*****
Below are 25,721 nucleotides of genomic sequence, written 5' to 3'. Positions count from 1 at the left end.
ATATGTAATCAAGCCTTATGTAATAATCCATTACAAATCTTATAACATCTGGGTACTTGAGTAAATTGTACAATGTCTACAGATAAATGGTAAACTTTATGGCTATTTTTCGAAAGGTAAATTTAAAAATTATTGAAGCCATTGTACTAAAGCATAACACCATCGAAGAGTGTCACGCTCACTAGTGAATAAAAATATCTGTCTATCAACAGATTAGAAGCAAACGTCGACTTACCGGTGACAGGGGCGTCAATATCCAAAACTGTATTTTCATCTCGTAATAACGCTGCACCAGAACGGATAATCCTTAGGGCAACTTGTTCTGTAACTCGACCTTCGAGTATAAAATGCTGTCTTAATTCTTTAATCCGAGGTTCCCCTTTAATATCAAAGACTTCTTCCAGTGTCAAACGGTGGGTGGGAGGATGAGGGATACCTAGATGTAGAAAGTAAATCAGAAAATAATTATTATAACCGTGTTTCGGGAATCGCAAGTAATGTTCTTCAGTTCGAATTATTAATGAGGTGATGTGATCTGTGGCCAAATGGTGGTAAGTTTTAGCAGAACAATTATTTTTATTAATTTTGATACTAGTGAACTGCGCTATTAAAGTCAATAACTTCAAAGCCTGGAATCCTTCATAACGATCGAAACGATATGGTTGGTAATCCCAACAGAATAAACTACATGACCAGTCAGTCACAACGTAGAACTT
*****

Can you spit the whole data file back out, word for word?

Below are 25,721 nucleotides of genomic sequence, written 5' to 3'. Positions count from 1 at the left end.
ATATGTAATCAAGCCTTATGTAATAATCCATTACAAATCTTATAACATCTGGGTACTTGAGTAAATTGTACAATGTCTACAGATAAATGGTAAACTTTATGGCTATTTTTCGAAAGGTAAATTTAAAAATTATTGAAGCCATTGTACTAAAGCATAACACCATCGAAGAGTGTCACGCTCACTAGTGAATAAAAATATCTGTCTATCAACAGATTAGAAGCAAACGTCGACTTACCGGTGACAGGGGCGTCAATATCCAAAACTGTATTTTCATCTCGTAATAACGCTGCACCAGAACGGATAATCCTTAGGGCAACTTGTTCTGTAACTCGACCTTCGAGTATAAAATGCTGTCTTAATTCTTTAATCCGAGGTTCCCCTTTAATATCAAAGACTTCTTCCAGTGTCAAACGGTGGGTGGGAGGATGAGGGATACCTAGATGTAGAAAGTAAATCAGAAAATAATTATTATAACCGTGTTTCGGGAATCGCAAGTAATGTTCTTCAGTTCGAATTATTAATGAGGTGATGTGATCTGTGGCCAAATGGTGGTAAGTTTTAGCAGAACAATTATTTTTATTAATTTTGATACTAGTGAACTGCGCTATTAAAGTCAATAACTTCAAAGCCTGGAATCCTTCATAACGATCGAAACGATATGGTTGGTAATCCCAACAGAATAAACTACATGACCAGTCAGTCACAACGTAGAACTT